Relations between the European Union (EU) and Zimbabwe which soured in the early 2000s are yet to fully mend, despite most of the restrictive measures having since been lifted, a top envoy has said.
The relationship was strained after the EU imposed sanctions on Zimbabwe over human rights abuses perpetrated by the Southern African country when it embarked on the land reform exercise.
During the coalition government era (2009-2013) Zimbabwe and the 28-member economic bloc began the process of reaching out to each other through the EU-Zimbabwe Dialogue.
It was through that political process that a number of restrictive members imposed on Zimbabwe were removed.
Despite that, relations between the two have not been that good with the EU in most of the cases channeling aid to Zimbabwe through non-governmental organisations, avoiding direct government funding.
New EU ambassador to Zimbabwe, Timo Olkkonen, who is in Bulawayo on a familiarisation tour told journalists in the city Wednesday, there were some issues in the relations between Harare and Brussels.
“I have been often asked to explain with a couple of words what the Zimbabwe-EU relations are about and I refuse to do it in just a number or two words,” said Olkkonen.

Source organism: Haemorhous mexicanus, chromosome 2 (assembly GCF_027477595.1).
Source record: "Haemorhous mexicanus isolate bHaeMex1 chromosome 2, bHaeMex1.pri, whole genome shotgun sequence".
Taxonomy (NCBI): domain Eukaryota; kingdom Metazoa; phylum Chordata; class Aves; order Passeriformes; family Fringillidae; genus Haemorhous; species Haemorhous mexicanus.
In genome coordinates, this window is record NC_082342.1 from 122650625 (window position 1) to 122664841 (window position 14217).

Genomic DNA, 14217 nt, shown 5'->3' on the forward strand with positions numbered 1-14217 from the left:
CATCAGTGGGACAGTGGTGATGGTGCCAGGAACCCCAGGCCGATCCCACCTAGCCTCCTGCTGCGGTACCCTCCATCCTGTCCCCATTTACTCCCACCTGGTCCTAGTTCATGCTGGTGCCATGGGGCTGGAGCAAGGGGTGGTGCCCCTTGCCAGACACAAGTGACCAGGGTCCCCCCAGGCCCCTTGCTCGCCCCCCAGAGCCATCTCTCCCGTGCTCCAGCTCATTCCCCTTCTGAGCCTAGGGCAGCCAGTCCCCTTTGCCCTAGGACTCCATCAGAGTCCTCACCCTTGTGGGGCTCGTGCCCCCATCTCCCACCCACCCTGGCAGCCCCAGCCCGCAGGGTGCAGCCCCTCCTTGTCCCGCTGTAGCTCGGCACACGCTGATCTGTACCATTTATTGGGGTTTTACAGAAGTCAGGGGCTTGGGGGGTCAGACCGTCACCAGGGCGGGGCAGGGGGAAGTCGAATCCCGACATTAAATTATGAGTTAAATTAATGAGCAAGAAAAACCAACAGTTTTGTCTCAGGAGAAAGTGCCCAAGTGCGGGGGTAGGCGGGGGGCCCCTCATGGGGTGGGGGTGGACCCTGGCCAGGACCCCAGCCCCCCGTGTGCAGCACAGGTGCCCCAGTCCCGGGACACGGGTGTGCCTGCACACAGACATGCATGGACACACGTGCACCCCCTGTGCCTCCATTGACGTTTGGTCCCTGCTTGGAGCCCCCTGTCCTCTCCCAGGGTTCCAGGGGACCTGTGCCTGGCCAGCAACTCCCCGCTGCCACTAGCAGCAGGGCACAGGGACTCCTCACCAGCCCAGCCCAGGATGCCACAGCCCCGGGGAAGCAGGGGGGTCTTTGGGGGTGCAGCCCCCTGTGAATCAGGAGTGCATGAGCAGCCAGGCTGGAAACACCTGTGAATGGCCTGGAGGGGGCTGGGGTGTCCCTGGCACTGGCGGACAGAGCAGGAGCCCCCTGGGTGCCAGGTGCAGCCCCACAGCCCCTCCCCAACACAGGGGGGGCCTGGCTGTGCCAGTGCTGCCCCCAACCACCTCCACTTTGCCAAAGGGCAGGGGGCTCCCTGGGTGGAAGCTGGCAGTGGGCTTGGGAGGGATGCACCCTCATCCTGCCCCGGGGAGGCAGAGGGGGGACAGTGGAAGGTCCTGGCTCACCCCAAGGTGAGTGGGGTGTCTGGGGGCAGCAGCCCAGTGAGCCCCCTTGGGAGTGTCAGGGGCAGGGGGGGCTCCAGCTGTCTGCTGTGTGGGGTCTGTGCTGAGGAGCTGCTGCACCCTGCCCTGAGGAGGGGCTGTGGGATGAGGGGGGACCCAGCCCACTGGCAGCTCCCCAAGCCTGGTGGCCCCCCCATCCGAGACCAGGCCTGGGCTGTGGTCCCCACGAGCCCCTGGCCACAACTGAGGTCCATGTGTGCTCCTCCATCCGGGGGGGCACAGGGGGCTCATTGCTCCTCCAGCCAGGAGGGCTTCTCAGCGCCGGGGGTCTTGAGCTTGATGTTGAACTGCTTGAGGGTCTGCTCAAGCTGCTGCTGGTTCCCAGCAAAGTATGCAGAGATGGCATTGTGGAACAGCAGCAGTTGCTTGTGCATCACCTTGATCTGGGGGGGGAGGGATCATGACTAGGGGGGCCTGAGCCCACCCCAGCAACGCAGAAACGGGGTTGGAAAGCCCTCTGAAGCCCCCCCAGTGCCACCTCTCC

“Clearly, we have had a troubled past for the past 20 years or so and there are issues where we have disagreements, notably these issues about, you know, human rights as you have noticed we have commented about those in the public also when we had concerns coming up.”
The envoy said there were also issues on restrictive measures, which the bloc felt were not being communicated to reflect the actual state of affairs and the truth.
“Then we have issues about democratisation and our hopes of the reforms going forward,” explained the diplomat.
“I have to say, we have a good relationship in terms of discussing these matters. We have frank and open discussions. Also now since last year, we have a structured form of this political dialogue. We had two sessions.”
Olkkonen further elaborated: “We had one in June and one now in November and I have to say we have had quite good experiences in the sense that we discussed all these items. We didn’t agree on everything; not at all. There are issues of concern for the EU in Zimbabwe clearly going forward.”
The ambassador said apart from the troubled political relationship on the development and cooperation side, the EU continues to fund a number of projects in the country.